It's so hard for me to put into words just how to state my reasons for what I do in the world of images. So much in the everyday world inspires me visually that I feel I will not have enough time on this earth to capture everything. Life moves us through many journeys, and my photographs are on this one thread that sews it all together called time. I am a very curious person by nature - always searching to understand about nature, seasons, history, family history, spirituality, emotions, & nostalgia. Wondering why certain images affect us emotionally deeper than others. I want to capture, study, and share each subject; and bring forth the wonderment of their unique characteristics in order to appreciate them to the fullest.
My latest series of wading birds (egrets, herons, and cranes) came to light through the winter of 2013-2014. I was photographing hawks and was fascinated by their strength and hunting habits. Practicing at shooting them in flight became kind of a sport. I could actually shoot them out our back door in the dead of winter as they hunted in our woods and the fields behind our house. Then in February of 2014, we went to Houston to visit our #3 son and his wife. Her folks had some property around Lake Livingston that they had purchased to build on and took us out to see it. It was a beautiful piece of property, close to the water with tall trees that included an incredible egret and heron roost. I was in total heaven with these amazing creatures flying and nesting all around. Fortunately, I had been practicing the capture of birds in flight and was extremely excited and prepared for making some incredible images. Life seems to surprise us most when we least expect it!!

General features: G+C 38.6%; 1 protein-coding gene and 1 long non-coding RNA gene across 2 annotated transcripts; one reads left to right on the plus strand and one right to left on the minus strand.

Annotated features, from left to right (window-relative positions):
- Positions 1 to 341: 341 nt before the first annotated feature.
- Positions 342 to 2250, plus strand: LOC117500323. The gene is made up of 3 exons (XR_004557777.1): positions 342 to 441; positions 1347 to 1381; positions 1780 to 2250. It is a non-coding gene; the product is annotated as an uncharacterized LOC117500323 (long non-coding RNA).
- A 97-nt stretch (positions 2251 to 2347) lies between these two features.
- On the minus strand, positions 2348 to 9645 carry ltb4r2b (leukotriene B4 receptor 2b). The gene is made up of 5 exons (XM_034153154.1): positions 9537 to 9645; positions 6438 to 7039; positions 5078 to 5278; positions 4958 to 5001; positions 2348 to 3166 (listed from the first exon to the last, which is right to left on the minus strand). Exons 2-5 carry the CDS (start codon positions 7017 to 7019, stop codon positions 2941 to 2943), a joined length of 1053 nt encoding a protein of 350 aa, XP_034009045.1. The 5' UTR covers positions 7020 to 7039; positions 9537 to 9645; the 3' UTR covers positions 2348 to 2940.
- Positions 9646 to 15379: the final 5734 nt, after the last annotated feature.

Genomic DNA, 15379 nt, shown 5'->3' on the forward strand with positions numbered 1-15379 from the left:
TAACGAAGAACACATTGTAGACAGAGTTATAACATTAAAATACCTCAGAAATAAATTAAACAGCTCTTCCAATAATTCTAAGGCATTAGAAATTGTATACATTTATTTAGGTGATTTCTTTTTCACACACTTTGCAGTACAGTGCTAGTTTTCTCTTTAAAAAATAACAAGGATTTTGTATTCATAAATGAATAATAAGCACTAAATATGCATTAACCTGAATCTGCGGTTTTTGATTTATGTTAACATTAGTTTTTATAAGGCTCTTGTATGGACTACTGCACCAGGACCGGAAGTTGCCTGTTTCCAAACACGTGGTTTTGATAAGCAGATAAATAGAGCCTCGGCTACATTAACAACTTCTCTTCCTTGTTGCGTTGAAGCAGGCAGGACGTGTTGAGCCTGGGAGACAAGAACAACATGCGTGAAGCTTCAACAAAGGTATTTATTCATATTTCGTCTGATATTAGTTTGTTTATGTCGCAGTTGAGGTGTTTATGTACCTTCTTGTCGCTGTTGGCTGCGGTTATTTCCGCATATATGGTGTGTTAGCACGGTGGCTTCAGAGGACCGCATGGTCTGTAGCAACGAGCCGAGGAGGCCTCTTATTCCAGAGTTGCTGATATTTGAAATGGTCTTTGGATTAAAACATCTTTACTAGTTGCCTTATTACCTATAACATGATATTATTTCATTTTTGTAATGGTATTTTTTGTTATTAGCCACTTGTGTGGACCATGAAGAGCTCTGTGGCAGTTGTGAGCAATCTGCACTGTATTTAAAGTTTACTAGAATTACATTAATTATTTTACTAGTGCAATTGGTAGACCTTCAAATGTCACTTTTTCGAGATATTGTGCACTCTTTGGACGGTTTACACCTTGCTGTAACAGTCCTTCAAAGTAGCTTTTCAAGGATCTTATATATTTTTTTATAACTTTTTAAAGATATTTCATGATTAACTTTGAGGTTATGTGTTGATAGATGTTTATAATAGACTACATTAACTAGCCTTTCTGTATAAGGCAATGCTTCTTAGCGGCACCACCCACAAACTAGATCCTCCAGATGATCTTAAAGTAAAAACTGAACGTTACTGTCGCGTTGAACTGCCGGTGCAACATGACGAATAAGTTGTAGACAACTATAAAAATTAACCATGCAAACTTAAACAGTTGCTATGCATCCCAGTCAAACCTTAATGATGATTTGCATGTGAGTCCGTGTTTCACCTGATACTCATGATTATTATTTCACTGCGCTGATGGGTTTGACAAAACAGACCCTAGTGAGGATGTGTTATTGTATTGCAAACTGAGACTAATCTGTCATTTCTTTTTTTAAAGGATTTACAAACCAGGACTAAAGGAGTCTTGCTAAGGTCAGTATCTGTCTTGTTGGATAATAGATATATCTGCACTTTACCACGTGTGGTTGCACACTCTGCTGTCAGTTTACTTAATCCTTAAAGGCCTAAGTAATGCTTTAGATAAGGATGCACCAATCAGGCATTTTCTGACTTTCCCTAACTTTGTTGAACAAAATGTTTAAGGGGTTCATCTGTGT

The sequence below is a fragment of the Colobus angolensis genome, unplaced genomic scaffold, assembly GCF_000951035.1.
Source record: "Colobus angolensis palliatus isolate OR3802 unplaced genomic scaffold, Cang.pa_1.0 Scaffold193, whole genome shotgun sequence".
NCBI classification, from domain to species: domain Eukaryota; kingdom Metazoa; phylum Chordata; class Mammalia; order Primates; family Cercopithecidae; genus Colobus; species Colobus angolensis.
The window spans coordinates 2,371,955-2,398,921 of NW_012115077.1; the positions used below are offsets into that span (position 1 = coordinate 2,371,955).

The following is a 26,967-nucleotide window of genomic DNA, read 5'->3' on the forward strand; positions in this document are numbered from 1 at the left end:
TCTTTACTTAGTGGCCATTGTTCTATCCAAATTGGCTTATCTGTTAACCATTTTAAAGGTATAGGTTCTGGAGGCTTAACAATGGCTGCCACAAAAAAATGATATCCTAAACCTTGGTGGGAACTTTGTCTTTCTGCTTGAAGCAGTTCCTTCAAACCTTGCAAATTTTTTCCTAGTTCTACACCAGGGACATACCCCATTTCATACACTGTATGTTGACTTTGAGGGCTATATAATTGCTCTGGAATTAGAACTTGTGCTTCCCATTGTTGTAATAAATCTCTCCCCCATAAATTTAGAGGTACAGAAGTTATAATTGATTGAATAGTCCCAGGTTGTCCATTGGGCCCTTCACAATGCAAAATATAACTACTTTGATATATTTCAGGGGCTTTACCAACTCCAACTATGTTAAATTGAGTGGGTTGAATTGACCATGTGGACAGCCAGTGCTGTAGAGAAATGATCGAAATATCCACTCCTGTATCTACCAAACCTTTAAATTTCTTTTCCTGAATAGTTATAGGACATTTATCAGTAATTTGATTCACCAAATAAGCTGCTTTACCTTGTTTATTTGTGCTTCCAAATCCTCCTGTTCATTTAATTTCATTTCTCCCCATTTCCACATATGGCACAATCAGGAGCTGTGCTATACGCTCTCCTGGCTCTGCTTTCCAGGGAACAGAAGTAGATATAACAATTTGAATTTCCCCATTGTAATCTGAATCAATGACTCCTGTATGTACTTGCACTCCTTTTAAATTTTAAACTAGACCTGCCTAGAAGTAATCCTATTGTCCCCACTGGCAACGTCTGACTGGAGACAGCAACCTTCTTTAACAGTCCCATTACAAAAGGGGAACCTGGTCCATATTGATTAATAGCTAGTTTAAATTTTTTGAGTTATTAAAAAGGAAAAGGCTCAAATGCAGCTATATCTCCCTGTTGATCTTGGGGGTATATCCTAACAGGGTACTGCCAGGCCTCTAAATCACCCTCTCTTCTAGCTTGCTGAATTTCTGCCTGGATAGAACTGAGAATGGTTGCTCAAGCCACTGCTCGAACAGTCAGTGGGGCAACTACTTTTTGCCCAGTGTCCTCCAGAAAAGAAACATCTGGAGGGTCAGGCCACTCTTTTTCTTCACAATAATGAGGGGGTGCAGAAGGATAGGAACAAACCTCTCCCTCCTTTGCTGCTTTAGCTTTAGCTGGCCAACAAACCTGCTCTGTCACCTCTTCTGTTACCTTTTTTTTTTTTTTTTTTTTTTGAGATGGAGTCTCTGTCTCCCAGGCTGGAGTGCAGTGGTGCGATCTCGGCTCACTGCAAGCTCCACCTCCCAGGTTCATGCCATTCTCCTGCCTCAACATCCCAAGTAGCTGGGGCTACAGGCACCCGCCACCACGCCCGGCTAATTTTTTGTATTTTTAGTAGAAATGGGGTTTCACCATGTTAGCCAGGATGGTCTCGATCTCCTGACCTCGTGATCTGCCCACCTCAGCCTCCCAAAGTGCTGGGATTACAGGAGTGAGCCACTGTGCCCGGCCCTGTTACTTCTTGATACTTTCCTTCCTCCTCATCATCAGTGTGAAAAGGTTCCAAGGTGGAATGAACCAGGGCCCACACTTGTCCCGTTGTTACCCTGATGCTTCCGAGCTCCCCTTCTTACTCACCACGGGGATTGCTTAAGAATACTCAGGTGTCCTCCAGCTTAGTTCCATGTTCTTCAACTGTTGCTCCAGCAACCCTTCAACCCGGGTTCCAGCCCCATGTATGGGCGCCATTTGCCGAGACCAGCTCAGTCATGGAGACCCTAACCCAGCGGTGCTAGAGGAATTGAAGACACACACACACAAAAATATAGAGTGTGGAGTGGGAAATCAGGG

From that point on, I became hooked on these gorgeous creatures and have spent more time photographing them. My husband, Greg, and I recently went to the Bosque del Apache National Wildlife reserve in New Mexico to watch and photograph migrating sandhill cranes. According to Smithsonian: "These cranes have been around since the Eocene, which ended 34 million years ago. They are among the world's oldest living birds and one of the planet's most successful life-forms, having outlasted millions of species (99 percent of species that ever existed are now extinct)." These red-crested, large birds have rituals and dances that are very fascinating. In fact, dance is one thing cranes are credited by many societies with giving us.
My hope is that you will enjoy and share in my current journey of large birds and the natural, elegant beauty they bring to us. I have many series ahead that I hope to accomplish and I will continue sharing them with you.
Thank you so much for your interest in my work.